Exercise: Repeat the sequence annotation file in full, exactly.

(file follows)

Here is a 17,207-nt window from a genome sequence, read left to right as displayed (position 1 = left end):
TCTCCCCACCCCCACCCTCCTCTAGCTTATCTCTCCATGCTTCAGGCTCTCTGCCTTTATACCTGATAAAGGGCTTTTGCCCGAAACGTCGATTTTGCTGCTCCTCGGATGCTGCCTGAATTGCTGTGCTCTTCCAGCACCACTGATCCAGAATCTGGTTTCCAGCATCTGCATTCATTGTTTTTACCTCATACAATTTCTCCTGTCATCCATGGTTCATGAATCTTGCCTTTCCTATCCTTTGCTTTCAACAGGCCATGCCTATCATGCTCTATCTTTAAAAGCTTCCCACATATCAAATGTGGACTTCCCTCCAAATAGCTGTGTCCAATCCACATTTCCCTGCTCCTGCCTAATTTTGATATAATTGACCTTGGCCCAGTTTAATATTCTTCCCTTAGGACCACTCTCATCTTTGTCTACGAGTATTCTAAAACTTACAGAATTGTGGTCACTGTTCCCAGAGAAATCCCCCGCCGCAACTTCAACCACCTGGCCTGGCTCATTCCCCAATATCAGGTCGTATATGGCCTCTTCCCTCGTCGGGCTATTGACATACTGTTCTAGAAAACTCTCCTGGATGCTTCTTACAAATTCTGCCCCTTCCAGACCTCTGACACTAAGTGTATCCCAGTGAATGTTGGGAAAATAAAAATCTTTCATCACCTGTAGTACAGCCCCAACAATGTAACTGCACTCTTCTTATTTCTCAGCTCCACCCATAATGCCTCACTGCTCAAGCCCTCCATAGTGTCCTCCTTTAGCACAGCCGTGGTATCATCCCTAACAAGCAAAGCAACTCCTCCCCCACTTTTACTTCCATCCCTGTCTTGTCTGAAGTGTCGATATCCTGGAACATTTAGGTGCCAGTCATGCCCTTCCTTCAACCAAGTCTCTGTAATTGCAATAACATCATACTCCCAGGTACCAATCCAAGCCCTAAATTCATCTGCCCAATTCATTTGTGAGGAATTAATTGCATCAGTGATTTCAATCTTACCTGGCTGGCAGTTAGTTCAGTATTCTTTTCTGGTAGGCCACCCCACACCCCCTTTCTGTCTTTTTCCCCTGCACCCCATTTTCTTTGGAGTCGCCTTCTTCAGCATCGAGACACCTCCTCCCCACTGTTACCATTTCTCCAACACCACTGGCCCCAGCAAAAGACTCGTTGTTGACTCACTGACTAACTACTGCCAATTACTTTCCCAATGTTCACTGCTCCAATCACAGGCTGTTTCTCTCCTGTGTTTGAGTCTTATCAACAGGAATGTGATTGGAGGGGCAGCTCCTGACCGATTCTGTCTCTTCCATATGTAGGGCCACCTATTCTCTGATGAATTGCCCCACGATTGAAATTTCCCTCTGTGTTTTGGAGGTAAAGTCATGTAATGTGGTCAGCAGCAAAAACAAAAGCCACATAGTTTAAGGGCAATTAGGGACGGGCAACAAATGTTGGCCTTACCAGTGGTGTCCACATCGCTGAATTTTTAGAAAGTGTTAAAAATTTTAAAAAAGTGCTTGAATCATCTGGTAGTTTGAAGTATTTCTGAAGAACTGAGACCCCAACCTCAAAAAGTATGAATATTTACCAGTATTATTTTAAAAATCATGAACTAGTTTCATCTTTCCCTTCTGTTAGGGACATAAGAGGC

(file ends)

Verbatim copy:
Here is a 17,207-nt window from a genome sequence, read left to right as displayed (position 1 = left end):
TCTCCCCACCCCCACCCTCCTCTAGCTTATCTCTCCATGCTTCAGGCTCTCTGCCTTTATACCTGATAAAGGGCTTTTGCCCGAAACGTCGATTTTGCTGCTCCTCGGATGCTGCCTGAATTGCTGTGCTCTTCCAGCACCACTGATCCAGAATCTGGTTTCCAGCATCTGCATTCATTGTTTTTACCTCATACAATTTCTCCTGTCATCCATGGTTCATGAATCTTGCCTTTCCTATCCTTTGCTTTCAACAGGCCATGCCTATCATGCTCTATCTTTAAAAGCTTCCCACATATCAAATGTGGACTTCCCTCCAAATAGCTGTGTCCAATCCACATTTCCCTGCTCCTGCCTAATTTTGATATAATTGACCTTGGCCCAGTTTAATATTCTTCCCTTAGGACCACTCTCATCTTTGTCTACGAGTATTCTAAAACTTACAGAATTGTGGTCACTGTTCCCAGAGAAATCCCCCGCCGCAACTTCAACCACCTGGCCTGGCTCATTCCCCAATATCAGGTCGTATATGGCCTCTTCCCTCGTCGGGCTATTGACATACTGTTCTAGAAAACTCTCCTGGATGCTTCTTACAAATTCTGCCCCTTCCAGACCTCTGACACTAAGTGTATCCCAGTGAATGTTGGGAAAATAAAAATCTTTCATCACCTGTAGTACAGCCCCAACAATGTAACTGCACTCTTCTTATTTCTCAGCTCCACCCATAATGCCTCACTGCTCAAGCCCTCCATAGTGTCCTCCTTTAGCACAGCCGTGGTATCATCCCTAACAAGCAAAGCAACTCCTCCCCCACTTTTACTTCCATCCCTGTCTTGTCTGAAGTGTCGATATCCTGGAACATTTAGGTGCCAGTCATGCCCTTCCTTCAACCAAGTCTCTGTAATTGCAATAACATCATACTCCCAGGTACCAATCCAAGCCCTAAATTCATCTGCCCAATTCATTTGTGAGGAATTAATTGCATCAGTGATTTCAATCTTACCTGGCTGGCAGTTAGTTCAGTATTCTTTTCTGGTAGGCCACCCCACACCCCCTTTCTGTCTTTTTCCCCTGCACCCCATTTTCTTTGGAGTCGCCTTCTTCAGCATCGAGACACCTCCTCCCCACTGTTACCATTTCTCCAACACCACTGGCCCCAGCAAAAGACTCGTTGTTGACTCACTGACTAACTACTGCCAATTACTTTCCCAATGTTCACTGCTCCAATCACAGGCTGTTTCTCTCCTGTGTTTGAGTCTTATCAACAGGAATGTGATTGGAGGGGCAGCTCCTGACCGATTCTGTCTCTTCCATATGTAGGGCCACCTATTCTCTGATGAATTGCCCCACGATTGAAATTTCCCTCTGTGTTTTGGAGGTAAAGTCATGTAATGTGGTCAGCAGCAAAAACAAAAGCCACATAGTTTAAGGGCAATTAGGGACGGGCAACAAATGTTGGCCTTACCAGTGGTGTCCACATCGCTGAATTTTTAGAAAGTGTTAAAAATTTTAAAAAAGTGCTTGAATCATCTGGTAGTTTGAAGTATTTCTGAAGAACTGAGACCCCAACCTCAAAAAGTATGAATATTTACCAGTATTATTTTAAAAATCATGAACTAGTTTCATCTTTCCCTTCTGTTAGGGACATAAGAGGC